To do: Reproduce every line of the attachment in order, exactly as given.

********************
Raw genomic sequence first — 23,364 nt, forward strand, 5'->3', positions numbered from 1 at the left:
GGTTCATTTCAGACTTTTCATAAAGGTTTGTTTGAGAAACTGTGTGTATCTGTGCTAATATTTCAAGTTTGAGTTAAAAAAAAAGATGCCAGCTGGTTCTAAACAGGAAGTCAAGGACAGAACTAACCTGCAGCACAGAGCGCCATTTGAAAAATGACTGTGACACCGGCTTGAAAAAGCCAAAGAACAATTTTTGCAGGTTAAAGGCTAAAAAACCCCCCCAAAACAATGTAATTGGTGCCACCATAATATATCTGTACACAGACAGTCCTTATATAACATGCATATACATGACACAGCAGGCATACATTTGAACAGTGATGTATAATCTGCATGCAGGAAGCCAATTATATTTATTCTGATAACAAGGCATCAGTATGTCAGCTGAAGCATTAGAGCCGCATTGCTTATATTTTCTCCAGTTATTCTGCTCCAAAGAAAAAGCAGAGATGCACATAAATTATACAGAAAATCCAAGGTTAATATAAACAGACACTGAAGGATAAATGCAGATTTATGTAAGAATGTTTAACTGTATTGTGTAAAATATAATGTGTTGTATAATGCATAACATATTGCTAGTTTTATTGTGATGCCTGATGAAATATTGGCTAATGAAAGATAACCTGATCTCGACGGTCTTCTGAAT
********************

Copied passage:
Raw genomic sequence first — 23,364 nt, forward strand, 5'->3', positions numbered from 1 at the left:
GGTTCATTTCAGACTTTTCATAAAGGTTTGTTTGAGAAACTGTGTGTATCTGTGCTAATATTTCAAGTTTGAGTTAAAAAAAAAGATGCCAGCTGGTTCTAAACAGGAAGTCAAGGACAGAACTAACCTGCAGCACAGAGCGCCATTTGAAAAATGACTGTGACACCGGCTTGAAAAAGCCAAAGAACAATTTTTGCAGGTTAAAGGCTAAAAAACCCCCCCAAAACAATGTAATTGGTGCCACCATAATATATCTGTACACAGACAGTCCTTATATAACATGCATATACATGACACAGCAGGCATACATTTGAACAGTGATGTATAATCTGCATGCAGGAAGCCAATTATATTTATTCTGATAACAAGGCATCAGTATGTCAGCTGAAGCATTAGAGCCGCATTGCTTATATTTTCTCCAGTTATTCTGCTCCAAAGAAAAAGCAGAGATGCACATAAATTATACAGAAAATCCAAGGTTAATATAAACAGACACTGAAGGATAAATGCAGATTTATGTAAGAATGTTTAACTGTATTGTGTAAAATATAATGTGTTGTATAATGCATAACATATTGCTAGTTTTATTGTGATGCCTGATGAAATATTGGCTAATGAAAGATAACCTGATCTCGACGGTCTTCTGAAT